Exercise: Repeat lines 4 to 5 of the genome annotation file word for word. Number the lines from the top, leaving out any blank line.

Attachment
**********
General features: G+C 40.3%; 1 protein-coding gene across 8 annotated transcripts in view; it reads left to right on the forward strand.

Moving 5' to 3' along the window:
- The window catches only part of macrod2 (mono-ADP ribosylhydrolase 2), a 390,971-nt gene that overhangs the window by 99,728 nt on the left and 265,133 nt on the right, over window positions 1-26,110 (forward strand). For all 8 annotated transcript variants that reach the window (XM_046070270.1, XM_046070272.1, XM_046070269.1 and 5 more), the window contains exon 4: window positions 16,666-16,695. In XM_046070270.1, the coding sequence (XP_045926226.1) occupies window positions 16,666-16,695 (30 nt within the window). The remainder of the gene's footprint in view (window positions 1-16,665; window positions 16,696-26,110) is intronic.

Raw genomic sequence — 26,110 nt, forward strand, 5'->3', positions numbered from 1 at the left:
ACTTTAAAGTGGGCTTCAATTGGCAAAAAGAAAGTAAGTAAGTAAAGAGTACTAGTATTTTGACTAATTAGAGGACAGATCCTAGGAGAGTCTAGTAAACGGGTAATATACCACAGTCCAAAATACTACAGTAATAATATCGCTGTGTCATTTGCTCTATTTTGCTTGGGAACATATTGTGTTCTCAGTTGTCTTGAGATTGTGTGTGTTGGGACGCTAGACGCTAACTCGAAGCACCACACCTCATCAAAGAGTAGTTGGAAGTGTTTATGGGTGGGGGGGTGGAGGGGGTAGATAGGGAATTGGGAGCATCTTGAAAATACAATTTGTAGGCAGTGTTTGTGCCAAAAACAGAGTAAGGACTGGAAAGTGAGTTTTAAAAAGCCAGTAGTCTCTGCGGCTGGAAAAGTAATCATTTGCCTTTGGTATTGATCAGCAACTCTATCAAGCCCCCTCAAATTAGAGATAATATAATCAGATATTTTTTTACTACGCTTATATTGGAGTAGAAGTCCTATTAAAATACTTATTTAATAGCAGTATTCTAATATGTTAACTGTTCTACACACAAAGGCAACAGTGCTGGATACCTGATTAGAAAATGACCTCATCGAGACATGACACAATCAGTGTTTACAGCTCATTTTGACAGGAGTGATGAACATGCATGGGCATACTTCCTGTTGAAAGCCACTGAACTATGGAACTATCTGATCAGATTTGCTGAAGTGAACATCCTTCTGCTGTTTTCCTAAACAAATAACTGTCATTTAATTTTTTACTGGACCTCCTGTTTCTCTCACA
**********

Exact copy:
Raw genomic sequence — 26,110 nt, forward strand, 5'->3', positions numbered from 1 at the left:
ACTTTAAAGTGGGCTTCAATTGGCAAAAAGAAAGTAAGTAAGTAAAGAGTACTAGTATTTTGACTAATTAGAGGACAGATCCTAGGAGAGTCTAGTAAACGGGTAATATACCACAGTCCAAAATACTACAGTAATAATATCGCTGTGTCATTTGCTCTATTTTGCTTGGGAACATATTGTGTTCTCAGTTGTCTTGAGATTGTGTGTGTTGGGACGCTAGACGCTAACTCGAAGCACCACACCTCATCAAAGAGTAGTTGGAAGTGTTTATGGGTGGGGGGGTGGAGGGGGTAGATAGGGAATTGGGAGCATCTTGAAAATACAATTTGTAGGCAGTGTTTGTGCCAAAAACAGAGTAAGGACTGGAAAGTGAGTTTTAAAAAGCCAGTAGTCTCTGCGGCTGGAAAAGTAATCATTTGCCTTTGGTATTGATCAGCAACTCTATCAAGCCCCCTCAAATTAGAGATAATATAATCAGATATTTTTTTACTACGCTTATATTGGAGTAGAAGTCCTATTAAAATACTTATTTAATAGCAGTATTCTAATATGTTAACTGTTCTACACACAAAGGCAACAGTGCTGGATACCTGATTAGAAAATGACCTCATCGAGACATGACACAATCAGTGTTTACAGCTCATTTTGACAGGAGTGATGAACATGCATGGGCATACTTCCTGTTGAAAGCCACTGAACTATGGAACTATCTGATCAGATTTGCTGAAGTGAACATCCTTCTGCTGTTTTCCTAAACAAATAACTGTCATTTAATTTTTTACTGGACCTCCTGTTTCTCTCACA